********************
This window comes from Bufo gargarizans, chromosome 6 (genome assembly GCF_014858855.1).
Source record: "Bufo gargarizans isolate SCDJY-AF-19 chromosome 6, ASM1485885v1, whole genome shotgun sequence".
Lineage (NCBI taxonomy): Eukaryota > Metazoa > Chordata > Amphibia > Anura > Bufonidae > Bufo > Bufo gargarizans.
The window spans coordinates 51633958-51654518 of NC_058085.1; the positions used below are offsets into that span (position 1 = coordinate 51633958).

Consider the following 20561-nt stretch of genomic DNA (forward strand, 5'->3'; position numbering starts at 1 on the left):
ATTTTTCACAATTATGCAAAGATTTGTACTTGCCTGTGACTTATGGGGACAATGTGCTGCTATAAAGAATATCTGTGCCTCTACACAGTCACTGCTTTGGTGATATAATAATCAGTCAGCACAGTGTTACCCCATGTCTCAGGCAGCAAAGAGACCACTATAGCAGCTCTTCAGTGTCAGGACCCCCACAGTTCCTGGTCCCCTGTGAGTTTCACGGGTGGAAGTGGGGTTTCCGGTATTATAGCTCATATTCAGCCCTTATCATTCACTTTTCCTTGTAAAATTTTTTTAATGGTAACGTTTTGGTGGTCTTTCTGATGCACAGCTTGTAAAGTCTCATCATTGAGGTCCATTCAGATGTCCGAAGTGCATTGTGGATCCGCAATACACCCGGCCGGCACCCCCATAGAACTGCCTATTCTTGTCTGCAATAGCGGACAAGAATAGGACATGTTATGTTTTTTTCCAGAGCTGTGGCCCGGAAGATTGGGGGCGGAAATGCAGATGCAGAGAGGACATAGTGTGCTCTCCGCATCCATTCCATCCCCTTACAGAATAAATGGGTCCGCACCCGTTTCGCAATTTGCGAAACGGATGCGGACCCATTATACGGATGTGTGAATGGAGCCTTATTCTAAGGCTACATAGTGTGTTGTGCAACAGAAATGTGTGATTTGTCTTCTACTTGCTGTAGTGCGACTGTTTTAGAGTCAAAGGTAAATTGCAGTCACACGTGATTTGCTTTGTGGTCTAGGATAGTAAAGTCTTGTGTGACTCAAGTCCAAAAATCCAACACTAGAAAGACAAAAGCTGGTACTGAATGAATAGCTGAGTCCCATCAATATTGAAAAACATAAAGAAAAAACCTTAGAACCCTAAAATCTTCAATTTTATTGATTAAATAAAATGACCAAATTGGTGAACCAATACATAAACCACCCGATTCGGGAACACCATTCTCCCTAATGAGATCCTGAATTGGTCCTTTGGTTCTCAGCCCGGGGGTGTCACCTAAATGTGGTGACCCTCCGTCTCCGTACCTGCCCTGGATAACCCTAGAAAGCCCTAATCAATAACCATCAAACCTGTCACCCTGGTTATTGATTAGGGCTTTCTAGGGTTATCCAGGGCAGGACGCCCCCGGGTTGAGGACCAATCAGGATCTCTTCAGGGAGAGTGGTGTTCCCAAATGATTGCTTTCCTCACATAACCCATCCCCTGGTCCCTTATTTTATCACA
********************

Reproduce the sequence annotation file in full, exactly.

This window comes from Bufo gargarizans, chromosome 6 (genome assembly GCF_014858855.1).
Source record: "Bufo gargarizans isolate SCDJY-AF-19 chromosome 6, ASM1485885v1, whole genome shotgun sequence".
Lineage (NCBI taxonomy): Eukaryota > Metazoa > Chordata > Amphibia > Anura > Bufonidae > Bufo > Bufo gargarizans.
The window spans coordinates 51633958-51654518 of NC_058085.1; the positions used below are offsets into that span (position 1 = coordinate 51633958).

Consider the following 20561-nt stretch of genomic DNA (forward strand, 5'->3'; position numbering starts at 1 on the left):
ATTTTTCACAATTATGCAAAGATTTGTACTTGCCTGTGACTTATGGGGACAATGTGCTGCTATAAAGAATATCTGTGCCTCTACACAGTCACTGCTTTGGTGATATAATAATCAGTCAGCACAGTGTTACCCCATGTCTCAGGCAGCAAAGAGACCACTATAGCAGCTCTTCAGTGTCAGGACCCCCACAGTTCCTGGTCCCCTGTGAGTTTCACGGGTGGAAGTGGGGTTTCCGGTATTATAGCTCATATTCAGCCCTTATCATTCACTTTTCCTTGTAAAATTTTTTTAATGGTAACGTTTTGGTGGTCTTTCTGATGCACAGCTTGTAAAGTCTCATCATTGAGGTCCATTCAGATGTCCGAAGTGCATTGTGGATCCGCAATACACCCGGCCGGCACCCCCATAGAACTGCCTATTCTTGTCTGCAATAGCGGACAAGAATAGGACATGTTATGTTTTTTTCCAGAGCTGTGGCCCGGAAGATTGGGGGCGGAAATGCAGATGCAGAGAGGACATAGTGTGCTCTCCGCATCCATTCCATCCCCTTACAGAATAAATGGGTCCGCACCCGTTTCGCAATTTGCGAAACGGATGCGGACCCATTATACGGATGTGTGAATGGAGCCTTATTCTAAGGCTACATAGTGTGTTGTGCAACAGAAATGTGTGATTTGTCTTCTACTTGCTGTAGTGCGACTGTTTTAGAGTCAAAGGTAAATTGCAGTCACACGTGATTTGCTTTGTGGTCTAGGATAGTAAAGTCTTGTGTGACTCAAGTCCAAAAATCCAACACTAGAAAGACAAAAGCTGGTACTGAATGAATAGCTGAGTCCCATCAATATTGAAAAACATAAAGAAAAAACCTTAGAACCCTAAAATCTTCAATTTTATTGATTAAATAAAATGACCAAATTGGTGAACCAATACATAAACCACCCGATTCGGGAACACCATTCTCCCTAATGAGATCCTGAATTGGTCCTTTGGTTCTCAGCCCGGGGGTGTCACCTAAATGTGGTGACCCTCCGTCTCCGTACCTGCCCTGGATAACCCTAGAAAGCCCTAATCAATAACCATCAAACCTGTCACCCTGGTTATTGATTAGGGCTTTCTAGGGTTATCCAGGGCAGGACGCCCCCGGGTTGAGGACCAATCAGGATCTCTTCAGGGAGAGTGGTGTTCCCAAATGATTGCTTTCCTCACATAACCCATCCCCTGGTCCCTTATTTTATCACA